De som er opptatt av hvor mange som drepes av våpen i USA – ordfører av New York sa 30.000, mens det virkelige tallet er 10.000 i fjor, glemmer at det er umulig å vite hvor mange liv som blir spart fordi folk avholder seg fra kriminelle handlinger fordi de vet at de de går løs på bærer våpen. Våpen har en avskrekkende virkning. Det er derfor norsk politi ønsker å væpne seg. Men i den norske debatten er gjengangeren at det vil føre til en opptrapping av volden. Så omvendt kan man vurdere en situasjon. At dette synet på våpen er ensidig og låst kommer ikke frem.

Israel er bygget på en citizen-army, at hver ungdom er soldat. Derfor må de unge lære gun culture. Det går et samfunn med yrkesmilitære glipp av.

Prohibition, the strict banning of anything does little but push the market underground into the hands of criminals and thugs. Rather than spend fortunes and ruin lives in a futile attempt to eradicate every last trigger in America, we would do well to follow Israel’s example and educate gun owners about their rights and responsibilities, so as to foster a culture of sensible and mindful gun ownership.

This is possible even in a society that doesn’t send each and every one of its sons and daughters to the army. One of my earliest memories involves waving a toy gun around, playfully pointing it at my father; I was 5 or 6 years old, and thought the whole thing great fun. My father, however, was unamused. Sternly, he looked at me and told me I should never point a gun at anything I didn’t truly intend to kill.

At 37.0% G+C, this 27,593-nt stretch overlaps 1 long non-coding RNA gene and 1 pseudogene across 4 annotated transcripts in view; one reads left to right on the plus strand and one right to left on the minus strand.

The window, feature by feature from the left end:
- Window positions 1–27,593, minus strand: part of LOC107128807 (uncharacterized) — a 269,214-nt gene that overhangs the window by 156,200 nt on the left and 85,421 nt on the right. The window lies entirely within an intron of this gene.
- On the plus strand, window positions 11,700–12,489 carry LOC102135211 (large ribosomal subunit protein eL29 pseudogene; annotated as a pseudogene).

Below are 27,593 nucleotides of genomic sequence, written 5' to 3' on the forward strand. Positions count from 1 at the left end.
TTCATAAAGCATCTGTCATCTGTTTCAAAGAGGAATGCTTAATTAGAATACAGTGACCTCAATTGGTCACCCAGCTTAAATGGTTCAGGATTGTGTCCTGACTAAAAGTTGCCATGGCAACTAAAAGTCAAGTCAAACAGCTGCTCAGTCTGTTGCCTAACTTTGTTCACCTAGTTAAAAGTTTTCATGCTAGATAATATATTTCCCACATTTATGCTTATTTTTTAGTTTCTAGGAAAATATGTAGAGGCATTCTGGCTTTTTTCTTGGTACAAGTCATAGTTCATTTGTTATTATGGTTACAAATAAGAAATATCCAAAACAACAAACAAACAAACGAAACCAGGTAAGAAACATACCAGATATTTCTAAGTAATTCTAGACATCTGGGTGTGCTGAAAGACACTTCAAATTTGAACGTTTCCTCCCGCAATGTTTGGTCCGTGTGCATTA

En annen faktor er sykdomsutviklingen i samfunnet: kombinasjonen av større psykiske problemer og større individuell frihet, skaper åpninger for folk som går amok.

Finally, there’s one more crucial, and tragically ignored, point to consider. In the aftermath of Friday’s shooting, a mother named Liza Long wrote a powerful essay in which she recounted the difficulties of raising her mentally ill son. A brilliant child, he is nonetheless prone to occasional fits of rage and violence. When she looked at the shooter this past Friday, Long felt a chilling sense of recognition.

“I am sharing this story because I am Adam Lanza’s mother,” she wrote. “I am Dylan Klebold’s and Eric Harris’s mother. I am James Holmes’s mother. I am Jared Loughner’s mother. I am Seung-Hui Cho’s mother. And these boys—and their mothers—need help. In the wake of another horrific national tragedy, it’s easy to talk about guns. But it’s time to talk about mental illness.”

Fordi Israel har så mange mennesker som har opplevd krig har landet en stor beredskap og kapasitet for traumatiserte. Helsetjenester er gratis, og det finnes mange frivillige organisasjoner som hjelper traumatiserte.

En powerful faktor som Leibovitz ikke nevner er at alle israelere vet hvorfor de bærer våpen: trusselen er reell og den er eksistensiell. Det ligger et ansvar og en ansvarliggjøring i denne visstheten som hele samfunnet er gjennomsyret av.

Israel har ikke råd til feilgrep.